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Gov. Pataki is preparing a budget that will include a back-loaded tax cut aimed at the middle class to take effect three years from now. It will be paid for by the projected revenues of a still-booming economy. Unfortunately, there are a few clouds in this vision of the future.

For one thing, predicting the economy is an inexact science and there's no guarantee the economy will still be booming. For another, this state has a disturbingly low reserve with which to meet any economic downturn, and a disturbingly high long-term debt it should be trying to pay off.

We'd like to see a personal income tax cut. That would put money in the pockets of New Yorkers, boost the economy by giving them more money to spend and make the state more attractive to new residents and new businesses.

But it should be paid for with real dollars instead of hoped-for ones. It should take effect sooner, rather than later. And it shouldn't put the state in a precarious financial position if a recession hits, forcing postponement of promised relief. That's happened before. It shouldn't happen again.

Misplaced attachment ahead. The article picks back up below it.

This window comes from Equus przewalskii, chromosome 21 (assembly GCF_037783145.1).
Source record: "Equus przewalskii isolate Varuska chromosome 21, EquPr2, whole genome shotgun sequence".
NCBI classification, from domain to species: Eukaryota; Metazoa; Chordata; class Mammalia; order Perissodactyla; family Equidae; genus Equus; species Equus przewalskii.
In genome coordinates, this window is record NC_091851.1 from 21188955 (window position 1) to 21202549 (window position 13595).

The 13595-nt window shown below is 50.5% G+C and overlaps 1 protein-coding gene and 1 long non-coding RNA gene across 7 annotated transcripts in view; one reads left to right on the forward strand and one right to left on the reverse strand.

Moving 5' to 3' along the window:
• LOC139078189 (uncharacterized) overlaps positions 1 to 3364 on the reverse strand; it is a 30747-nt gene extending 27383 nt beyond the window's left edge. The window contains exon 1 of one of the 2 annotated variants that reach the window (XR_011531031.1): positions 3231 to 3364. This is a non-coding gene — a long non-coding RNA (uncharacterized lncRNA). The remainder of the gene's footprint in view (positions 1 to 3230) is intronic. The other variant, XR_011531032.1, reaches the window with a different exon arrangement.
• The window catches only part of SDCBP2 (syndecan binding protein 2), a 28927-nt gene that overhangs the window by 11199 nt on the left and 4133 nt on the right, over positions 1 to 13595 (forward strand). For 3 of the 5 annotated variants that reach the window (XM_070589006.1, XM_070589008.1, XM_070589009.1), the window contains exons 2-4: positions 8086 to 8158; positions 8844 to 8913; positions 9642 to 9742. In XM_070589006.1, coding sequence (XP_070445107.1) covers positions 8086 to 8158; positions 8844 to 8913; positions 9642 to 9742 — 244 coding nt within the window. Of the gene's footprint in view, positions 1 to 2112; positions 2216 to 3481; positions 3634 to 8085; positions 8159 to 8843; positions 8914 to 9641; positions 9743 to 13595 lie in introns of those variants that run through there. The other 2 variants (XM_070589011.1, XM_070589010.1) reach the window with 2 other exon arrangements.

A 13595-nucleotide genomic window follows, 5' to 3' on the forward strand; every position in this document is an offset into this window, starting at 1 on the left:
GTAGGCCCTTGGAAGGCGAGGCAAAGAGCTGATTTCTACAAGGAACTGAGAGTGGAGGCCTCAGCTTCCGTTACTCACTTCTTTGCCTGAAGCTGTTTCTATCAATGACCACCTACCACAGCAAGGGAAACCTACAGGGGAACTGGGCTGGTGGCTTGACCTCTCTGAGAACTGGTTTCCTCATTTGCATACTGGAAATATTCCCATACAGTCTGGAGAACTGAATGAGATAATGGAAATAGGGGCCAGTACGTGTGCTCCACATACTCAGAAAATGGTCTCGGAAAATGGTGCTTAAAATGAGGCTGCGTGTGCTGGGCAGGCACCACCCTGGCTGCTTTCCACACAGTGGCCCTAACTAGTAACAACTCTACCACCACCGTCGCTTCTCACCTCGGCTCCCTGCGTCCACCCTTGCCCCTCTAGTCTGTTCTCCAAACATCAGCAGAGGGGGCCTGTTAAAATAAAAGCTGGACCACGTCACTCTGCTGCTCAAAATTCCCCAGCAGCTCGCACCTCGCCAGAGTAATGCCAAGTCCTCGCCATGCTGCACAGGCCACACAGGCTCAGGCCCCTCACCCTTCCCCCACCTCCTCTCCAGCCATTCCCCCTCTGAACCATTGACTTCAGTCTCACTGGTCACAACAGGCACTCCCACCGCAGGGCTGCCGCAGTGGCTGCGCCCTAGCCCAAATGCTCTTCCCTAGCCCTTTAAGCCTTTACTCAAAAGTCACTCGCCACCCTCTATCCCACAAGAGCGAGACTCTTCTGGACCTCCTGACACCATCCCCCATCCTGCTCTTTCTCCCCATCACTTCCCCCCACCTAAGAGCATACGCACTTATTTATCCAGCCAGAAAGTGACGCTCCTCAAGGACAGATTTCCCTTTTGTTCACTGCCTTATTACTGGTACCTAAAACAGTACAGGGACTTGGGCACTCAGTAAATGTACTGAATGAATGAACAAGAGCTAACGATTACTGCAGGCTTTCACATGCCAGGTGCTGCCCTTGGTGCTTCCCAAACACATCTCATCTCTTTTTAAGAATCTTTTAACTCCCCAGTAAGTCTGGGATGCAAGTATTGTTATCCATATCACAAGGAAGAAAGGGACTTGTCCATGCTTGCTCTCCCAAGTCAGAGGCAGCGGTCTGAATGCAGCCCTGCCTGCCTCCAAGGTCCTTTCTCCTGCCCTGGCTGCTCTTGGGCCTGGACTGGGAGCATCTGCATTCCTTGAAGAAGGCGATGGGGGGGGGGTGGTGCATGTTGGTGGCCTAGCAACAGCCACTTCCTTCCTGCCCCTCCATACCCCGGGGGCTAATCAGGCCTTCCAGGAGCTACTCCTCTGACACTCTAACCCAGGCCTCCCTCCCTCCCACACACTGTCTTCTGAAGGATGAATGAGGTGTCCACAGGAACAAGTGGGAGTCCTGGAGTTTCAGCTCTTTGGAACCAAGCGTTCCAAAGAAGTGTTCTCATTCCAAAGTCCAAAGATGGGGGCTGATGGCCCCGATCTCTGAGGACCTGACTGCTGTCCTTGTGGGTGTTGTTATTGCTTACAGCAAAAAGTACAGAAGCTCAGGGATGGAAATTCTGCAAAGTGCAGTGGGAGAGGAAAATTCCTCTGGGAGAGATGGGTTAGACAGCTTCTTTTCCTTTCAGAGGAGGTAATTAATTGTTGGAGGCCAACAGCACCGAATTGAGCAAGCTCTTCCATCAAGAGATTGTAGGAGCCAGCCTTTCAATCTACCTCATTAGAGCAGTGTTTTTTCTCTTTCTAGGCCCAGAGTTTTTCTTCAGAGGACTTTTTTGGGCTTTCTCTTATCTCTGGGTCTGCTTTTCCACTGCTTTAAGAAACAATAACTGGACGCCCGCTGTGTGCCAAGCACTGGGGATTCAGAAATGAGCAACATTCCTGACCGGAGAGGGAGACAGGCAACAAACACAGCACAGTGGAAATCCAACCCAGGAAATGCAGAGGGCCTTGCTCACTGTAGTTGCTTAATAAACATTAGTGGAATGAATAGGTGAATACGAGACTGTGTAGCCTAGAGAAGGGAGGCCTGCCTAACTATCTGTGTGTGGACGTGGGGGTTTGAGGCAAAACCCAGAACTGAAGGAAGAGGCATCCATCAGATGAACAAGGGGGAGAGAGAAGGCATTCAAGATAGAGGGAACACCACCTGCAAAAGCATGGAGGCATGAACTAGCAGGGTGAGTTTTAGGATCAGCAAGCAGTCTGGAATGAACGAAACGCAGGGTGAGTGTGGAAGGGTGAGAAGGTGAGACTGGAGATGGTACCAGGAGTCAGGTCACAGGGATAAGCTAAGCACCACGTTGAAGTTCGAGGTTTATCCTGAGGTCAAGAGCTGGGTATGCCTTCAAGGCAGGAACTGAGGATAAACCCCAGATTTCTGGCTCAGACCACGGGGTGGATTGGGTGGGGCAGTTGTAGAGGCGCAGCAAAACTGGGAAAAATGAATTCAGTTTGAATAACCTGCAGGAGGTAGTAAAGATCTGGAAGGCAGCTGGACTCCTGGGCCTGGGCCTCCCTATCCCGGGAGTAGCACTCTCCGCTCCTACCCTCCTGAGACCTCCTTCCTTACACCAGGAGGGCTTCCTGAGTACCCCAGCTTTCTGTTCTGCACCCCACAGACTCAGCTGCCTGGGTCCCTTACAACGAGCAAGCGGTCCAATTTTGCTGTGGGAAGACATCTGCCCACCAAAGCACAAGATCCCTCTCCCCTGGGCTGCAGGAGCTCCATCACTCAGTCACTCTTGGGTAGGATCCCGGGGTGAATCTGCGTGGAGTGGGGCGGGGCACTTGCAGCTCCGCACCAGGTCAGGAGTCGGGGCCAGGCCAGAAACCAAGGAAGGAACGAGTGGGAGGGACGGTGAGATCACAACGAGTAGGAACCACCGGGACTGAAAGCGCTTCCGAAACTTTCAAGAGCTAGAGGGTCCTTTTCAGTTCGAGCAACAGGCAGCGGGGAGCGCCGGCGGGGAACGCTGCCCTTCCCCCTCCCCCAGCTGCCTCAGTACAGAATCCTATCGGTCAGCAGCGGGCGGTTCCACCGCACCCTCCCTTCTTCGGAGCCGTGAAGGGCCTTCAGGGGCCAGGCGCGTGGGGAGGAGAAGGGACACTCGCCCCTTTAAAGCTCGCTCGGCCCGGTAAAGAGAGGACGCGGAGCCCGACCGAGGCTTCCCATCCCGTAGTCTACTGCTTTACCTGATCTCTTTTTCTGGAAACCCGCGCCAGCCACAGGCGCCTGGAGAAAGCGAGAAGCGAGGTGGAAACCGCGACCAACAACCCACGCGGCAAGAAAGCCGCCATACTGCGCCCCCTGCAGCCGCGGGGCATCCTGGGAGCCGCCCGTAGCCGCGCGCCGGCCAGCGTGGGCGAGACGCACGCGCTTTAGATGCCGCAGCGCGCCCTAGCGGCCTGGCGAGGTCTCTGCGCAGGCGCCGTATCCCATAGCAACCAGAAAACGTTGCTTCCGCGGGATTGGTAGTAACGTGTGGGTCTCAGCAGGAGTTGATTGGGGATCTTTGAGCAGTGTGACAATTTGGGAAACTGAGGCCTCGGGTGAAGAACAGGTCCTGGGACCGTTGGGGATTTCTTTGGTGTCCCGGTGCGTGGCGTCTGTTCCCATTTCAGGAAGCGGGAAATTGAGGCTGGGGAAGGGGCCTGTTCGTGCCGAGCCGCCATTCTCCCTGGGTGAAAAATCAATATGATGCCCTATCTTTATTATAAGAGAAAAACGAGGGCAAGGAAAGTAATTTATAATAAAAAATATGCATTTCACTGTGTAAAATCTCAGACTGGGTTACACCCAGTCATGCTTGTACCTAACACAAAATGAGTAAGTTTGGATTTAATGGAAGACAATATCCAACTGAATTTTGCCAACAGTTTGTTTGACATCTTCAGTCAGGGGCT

The governor wants to put the $1.7 billion expected as this year's surplus into a reserve fund, to offset the growing annual impact of such already-enacted tax cuts as the STAR program. That's a prudent step, but it's no guarantee the state will be able to meet the $600 million annual impact of the newly proposed tax cuts when they take full effect in 2003.

New York also faces a budget gap next year, with estimates ranging from $2.5 billion by the non-government Citizens Budget Commission to $5 billion by the governor's own budget office. The governor has dismissed those estimates and proclaimed that the state is in "good economic condition," but he also has pledged a budget that will only try to hold spending increases at less than the rate of inflation.

Clearly, if there's going to be any new tax cut -- or any new bolstering of the rainy-day reserves or trimming of long-term debts -- it's going to have to come from more serious belt-tightening than that. The state must find new ways to cut costs without compromising the economic-development initiatives that are designed to grow the state economy or at least keep it strong.

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